Investing in relationships to build strong support networks

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Source: Re-imagining 100 study, Prudential Singapore

Relationships with our loved ones have taken a hit during the ongoing Covid-19 pandemic, as shown in a recent survey.

According to life insurer Prudential Singapore’s recent study “Re-imagining 100: The pandemic’s impact on longevity”, Singaporeans are feeling less happy in the relationships they cherish the most. These include bonds with their partners and parents.

The survey, whose findings were released in September, looks at the pandemic’s impact on Singaporeans as they live longer. With social distancing and fewer face-to-face interactions, the relationships they consider most important to them have suffered during the pandemic.

Notably, 29 per cent of the 1,218 respondents say they do not know if they will be able to find the support they need in an unexpected event such as loss of a job, sudden illness or the death of a loved one. This is a 10 per cent increase from the figure reported in 2018, when the first report, “Ready for 100 in Singapore? Preparing for Longevity” was launched to examine the opportunities and challenges of people living longer.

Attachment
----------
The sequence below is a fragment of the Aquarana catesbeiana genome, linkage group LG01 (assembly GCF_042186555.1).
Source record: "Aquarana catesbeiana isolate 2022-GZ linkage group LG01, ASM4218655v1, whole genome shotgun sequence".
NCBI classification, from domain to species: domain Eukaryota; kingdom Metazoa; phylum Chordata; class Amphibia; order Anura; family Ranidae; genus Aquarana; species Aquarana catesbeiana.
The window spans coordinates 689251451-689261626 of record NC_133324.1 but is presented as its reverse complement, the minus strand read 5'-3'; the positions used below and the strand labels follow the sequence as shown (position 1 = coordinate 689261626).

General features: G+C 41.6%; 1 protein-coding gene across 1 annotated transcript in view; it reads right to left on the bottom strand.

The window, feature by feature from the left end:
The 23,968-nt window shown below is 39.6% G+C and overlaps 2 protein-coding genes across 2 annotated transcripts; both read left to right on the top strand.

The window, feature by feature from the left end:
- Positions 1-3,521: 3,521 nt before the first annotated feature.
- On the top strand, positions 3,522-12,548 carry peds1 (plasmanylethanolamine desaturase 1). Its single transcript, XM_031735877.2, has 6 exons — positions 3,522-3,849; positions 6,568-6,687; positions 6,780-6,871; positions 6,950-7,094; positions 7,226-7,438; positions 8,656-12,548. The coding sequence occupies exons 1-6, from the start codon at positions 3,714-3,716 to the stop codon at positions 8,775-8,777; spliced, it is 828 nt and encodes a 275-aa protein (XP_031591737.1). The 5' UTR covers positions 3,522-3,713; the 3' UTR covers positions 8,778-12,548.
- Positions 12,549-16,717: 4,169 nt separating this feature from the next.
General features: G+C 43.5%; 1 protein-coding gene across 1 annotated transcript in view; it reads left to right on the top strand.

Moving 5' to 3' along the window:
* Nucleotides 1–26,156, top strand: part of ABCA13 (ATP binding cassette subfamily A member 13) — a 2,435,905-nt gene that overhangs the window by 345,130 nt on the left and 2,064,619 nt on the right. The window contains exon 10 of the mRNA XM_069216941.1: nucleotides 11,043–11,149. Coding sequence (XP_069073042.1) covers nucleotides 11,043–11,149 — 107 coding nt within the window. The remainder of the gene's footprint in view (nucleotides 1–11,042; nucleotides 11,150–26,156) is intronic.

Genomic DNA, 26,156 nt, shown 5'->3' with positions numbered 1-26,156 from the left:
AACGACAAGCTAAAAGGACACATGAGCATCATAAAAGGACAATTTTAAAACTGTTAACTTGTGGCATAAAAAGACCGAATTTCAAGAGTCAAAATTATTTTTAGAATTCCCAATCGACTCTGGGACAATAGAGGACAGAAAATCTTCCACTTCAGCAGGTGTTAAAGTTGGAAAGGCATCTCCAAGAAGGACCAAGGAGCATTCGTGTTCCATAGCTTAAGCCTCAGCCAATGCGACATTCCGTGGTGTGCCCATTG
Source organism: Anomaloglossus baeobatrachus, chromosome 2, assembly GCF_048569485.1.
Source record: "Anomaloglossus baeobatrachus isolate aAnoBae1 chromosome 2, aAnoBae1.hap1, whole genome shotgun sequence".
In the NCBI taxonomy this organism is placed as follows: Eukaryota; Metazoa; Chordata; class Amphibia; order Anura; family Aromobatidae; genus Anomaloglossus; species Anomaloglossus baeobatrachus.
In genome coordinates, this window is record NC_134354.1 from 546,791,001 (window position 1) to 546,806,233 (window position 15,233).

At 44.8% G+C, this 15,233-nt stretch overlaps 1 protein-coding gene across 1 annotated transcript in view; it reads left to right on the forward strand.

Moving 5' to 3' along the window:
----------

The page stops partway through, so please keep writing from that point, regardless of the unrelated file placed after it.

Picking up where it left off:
Naturally, the perceived deterioration in relationships, together with stressors in work and finances, have exacted a toll on mental health. This is despite three in four respondents reporting no change or an improvement in their physical health since the start of the pandemic.

Growing awareness of mental well-being

One silver lining, though, is that the pandemic has raised awareness of the importance of mental wellness, and prompted many Singaporeans to pay attention to their mental well-being.

Extensive research has shown that having good and close relationships is key to leading longer and happier lives with fewer mental health problems. This is particularly true during stressful times.

The strong support from family members, friends and colleagues kept marketing director Deng Suting’s morale up when she had to undergo quarantine recently.

“When I was quarantined, I was very grateful for the help and emotional support from my family, friends, neighbours and colleagues,” she says. “It made me realise that a strong social support network is indeed crucial in helping us maintain positive mental and physical health, which will help us live well for longer.”